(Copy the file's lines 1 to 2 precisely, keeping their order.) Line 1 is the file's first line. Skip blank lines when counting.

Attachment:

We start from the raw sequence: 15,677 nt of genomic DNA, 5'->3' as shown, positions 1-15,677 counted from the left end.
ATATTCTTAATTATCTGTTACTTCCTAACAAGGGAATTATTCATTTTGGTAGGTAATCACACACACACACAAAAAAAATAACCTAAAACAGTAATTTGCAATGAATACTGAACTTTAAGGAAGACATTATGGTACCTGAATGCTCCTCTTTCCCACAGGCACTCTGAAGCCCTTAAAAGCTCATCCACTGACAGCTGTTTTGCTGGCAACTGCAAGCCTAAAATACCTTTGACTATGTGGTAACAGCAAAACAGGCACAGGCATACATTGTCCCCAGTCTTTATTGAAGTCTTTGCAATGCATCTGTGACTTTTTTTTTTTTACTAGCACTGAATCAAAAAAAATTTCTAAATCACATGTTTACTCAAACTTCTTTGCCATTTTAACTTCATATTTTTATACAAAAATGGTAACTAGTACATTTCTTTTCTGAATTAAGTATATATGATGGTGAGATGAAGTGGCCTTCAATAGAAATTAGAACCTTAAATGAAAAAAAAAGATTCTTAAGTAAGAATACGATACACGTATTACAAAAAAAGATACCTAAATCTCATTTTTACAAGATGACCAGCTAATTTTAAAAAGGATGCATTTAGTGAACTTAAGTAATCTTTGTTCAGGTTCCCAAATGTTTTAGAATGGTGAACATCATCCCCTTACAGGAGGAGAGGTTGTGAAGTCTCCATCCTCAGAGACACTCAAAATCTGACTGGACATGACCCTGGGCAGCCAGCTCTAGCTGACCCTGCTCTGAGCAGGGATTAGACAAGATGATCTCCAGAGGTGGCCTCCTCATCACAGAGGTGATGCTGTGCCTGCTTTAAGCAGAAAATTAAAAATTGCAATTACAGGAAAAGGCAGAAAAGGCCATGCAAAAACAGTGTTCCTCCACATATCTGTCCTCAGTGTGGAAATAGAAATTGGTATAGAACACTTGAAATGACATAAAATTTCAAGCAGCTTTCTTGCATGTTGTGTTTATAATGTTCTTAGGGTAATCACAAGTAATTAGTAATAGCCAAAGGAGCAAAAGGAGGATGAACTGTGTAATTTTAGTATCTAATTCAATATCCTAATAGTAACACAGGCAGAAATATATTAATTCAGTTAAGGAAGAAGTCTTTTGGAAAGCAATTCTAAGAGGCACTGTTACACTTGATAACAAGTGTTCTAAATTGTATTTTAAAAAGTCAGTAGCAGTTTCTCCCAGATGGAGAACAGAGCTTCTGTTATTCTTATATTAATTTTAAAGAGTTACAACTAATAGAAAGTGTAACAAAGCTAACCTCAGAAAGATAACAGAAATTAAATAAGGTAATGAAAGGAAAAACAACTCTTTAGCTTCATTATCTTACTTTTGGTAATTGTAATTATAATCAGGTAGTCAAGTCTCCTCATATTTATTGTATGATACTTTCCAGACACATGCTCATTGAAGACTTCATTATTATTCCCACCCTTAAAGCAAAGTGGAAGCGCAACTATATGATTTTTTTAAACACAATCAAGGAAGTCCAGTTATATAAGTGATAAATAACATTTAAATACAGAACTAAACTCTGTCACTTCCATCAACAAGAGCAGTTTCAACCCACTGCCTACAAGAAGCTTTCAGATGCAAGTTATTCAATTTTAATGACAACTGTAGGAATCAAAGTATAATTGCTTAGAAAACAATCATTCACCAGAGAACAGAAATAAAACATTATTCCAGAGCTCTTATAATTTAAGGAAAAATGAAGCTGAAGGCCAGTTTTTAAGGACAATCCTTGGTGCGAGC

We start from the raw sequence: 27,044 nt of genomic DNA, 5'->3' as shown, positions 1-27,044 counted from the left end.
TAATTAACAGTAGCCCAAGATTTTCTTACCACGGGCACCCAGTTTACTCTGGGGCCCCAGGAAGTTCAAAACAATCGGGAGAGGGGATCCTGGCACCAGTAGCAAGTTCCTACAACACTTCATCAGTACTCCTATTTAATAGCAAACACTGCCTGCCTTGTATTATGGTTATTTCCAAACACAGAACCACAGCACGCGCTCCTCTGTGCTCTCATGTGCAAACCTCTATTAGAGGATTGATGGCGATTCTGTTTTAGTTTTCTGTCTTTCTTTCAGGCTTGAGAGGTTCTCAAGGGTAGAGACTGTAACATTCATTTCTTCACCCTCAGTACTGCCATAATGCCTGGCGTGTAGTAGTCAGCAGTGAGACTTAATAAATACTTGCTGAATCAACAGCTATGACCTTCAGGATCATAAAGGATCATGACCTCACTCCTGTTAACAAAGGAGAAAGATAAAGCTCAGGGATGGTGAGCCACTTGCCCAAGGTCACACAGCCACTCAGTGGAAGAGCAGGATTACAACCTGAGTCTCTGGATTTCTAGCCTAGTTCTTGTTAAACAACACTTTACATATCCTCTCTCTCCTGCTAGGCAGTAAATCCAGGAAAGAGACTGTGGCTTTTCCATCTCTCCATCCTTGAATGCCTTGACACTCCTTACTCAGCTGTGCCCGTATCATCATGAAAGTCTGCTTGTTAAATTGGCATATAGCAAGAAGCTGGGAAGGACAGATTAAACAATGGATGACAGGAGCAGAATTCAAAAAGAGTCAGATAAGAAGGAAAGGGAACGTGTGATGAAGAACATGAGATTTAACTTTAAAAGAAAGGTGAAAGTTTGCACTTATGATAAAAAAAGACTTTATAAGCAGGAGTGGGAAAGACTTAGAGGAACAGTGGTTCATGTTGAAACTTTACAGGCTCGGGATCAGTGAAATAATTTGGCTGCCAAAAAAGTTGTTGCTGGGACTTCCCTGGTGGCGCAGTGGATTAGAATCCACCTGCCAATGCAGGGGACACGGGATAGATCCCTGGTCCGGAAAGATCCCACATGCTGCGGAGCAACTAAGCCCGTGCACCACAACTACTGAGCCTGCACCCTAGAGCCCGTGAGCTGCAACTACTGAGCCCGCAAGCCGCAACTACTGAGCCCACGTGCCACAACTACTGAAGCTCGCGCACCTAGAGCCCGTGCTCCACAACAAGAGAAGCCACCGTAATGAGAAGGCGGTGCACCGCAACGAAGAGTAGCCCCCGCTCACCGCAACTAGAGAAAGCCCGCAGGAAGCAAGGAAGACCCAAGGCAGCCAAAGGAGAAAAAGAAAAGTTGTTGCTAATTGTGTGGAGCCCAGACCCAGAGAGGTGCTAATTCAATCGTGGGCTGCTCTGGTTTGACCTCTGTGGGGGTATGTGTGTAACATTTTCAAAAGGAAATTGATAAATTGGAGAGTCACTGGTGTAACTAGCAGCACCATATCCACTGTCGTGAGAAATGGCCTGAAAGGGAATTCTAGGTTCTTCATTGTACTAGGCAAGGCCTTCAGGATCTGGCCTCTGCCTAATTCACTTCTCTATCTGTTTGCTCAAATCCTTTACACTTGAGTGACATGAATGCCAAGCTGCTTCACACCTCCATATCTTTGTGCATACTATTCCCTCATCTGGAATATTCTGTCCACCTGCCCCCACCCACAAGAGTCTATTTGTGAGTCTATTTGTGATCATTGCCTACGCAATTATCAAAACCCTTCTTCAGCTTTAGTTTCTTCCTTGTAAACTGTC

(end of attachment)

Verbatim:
We start from the raw sequence: 15,677 nt of genomic DNA, 5'->3' as shown, positions 1-15,677 counted from the left end.
ATATTCTTAATTATCTGTTACTTCCTAACAAGGGAATTATTCATTTTGGTAGGTAATCACACACACACACAAAAAAAATAACCTAAAACAGTAATTTGCAATGAATACTGAACTTTAAGGAAGACATTATGGTACCTGAATGCTCCTCTTTCCCACAGGCACTCTGAAGCCCTTAAAAGCTCATCCACTGACAGCTGTTTTGCTGGCAACTGCAAGCCTAAAATACCTTTGACTATGTGGTAACAGCAAAACAGGCACAGGCATACATTGTCCCCAGTCTTTATTGAAGTCTTTGCAATGCATCTGTGACTTTTTTTTTTTTACTAGCACTGAATCAAAAAAAATTTCTAAATCACATGTTTACTCAAACTTCTTTGCCATTTTAACTTCATATTTTTATACAAAAATGGTAACTAGTACATTTCTTTTCTGAATTAAGTATATATGATGGTGAGATGAAGTGGCCTTCAATAGAAATTAGAACCTTAAATGAAAAAAAAAGATTCTTAAGTAAGAATACGATACACGTATTACAAAAAAAGATACCTAAATCTCATTTTTACAAGATGACCAGCTAATTTTAAAAAGGATGCATTTAGTGAACTTAAGTAATCTTTGTTCAGGTTCCCAAATGTTTTAGAATGGTGAACATCATCCCCTTACAGGAGGAGAGGTTGTGAAGTCTCCATCCTCAGAGACACTCAAAATCTGACTGGACATGACCCTGGGCAGCCAGCTCTAGCTGACCCTGCTCTGAGCAGGGATTAGACAAGATGATCTCCAGAGGTGGCCTCCTCATCACAGAGGTGATGCTGTGCCTGCTTTAAGCAGAAAATTAAAAATTGCAATTACAGGAAAAGGCAGAAAAGGCCATGCAAAAACAGTGTTCCTCCACATATCTGTCCTCAGTGTGGAAATAGAAATTGGTATAGAACACTTGAAATGACATAAAATTTCAAGCAGCTTTCTTGCATGTTGTGTTTATAATGTTCTTAGGGTAATCACAAGTAATTAGTAATAGCCAAAGGAGCAAAAGGAGGATGAACTGTGTAATTTTAGTATCTAATTCAATATCCTAATAGTAACACAGGCAGAAATATATTAATTCAGTTAAGGAAGAAGTCTTTTGGAAAGCAATTCTAAGAGGCACTGTTACACTTGATAACAAGTGTTCTAAATTGTATTTTAAAAAGTCAGTAGCAGTTTCTCCCAGATGGAGAACAGAGCTTCTGTTATTCTTATATTAATTTTAAAGAGTTACAACTAATAGAAAGTGTAACAAAGCTAACCTCAGAAAGATAACAGAAATTAAATAAGGTAATGAAAGGAAAAACAACTCTTTAGCTTCATTATCTTACTTTTGGTAATTGTAATTATAATCAGGTAGTCAAGTCTCCTCATATTTATTGTATGATACTTTCCAGACACATGCTCATTGAAGACTTCATTATTATTCCCACCCTTAAAGCAAAGTGGAAGCGCAACTATATGATTTTTTTAAACACAATCAAGGAAGTCCAGTTATATAAGTGATAAATAACATTTAAATACAGAACTAAACTCTGTCACTTCCATCAACAAGAGCAGTTTCAACCCACTGCCTACAAGAAGCTTTCAGATGCAAGTTATTCAATTTTAATGACAACTGTAGGAATCAAAGTATAATTGCTTAGAAAACAATCATTCACCAGAGAACAGAAATAAAACATTATTCCAGAGCTCTTATAATTTAAGGAAAAATGAAGCTGAAGGCCAGTTTTTAAGGACAATCCTTGGTGCGAGC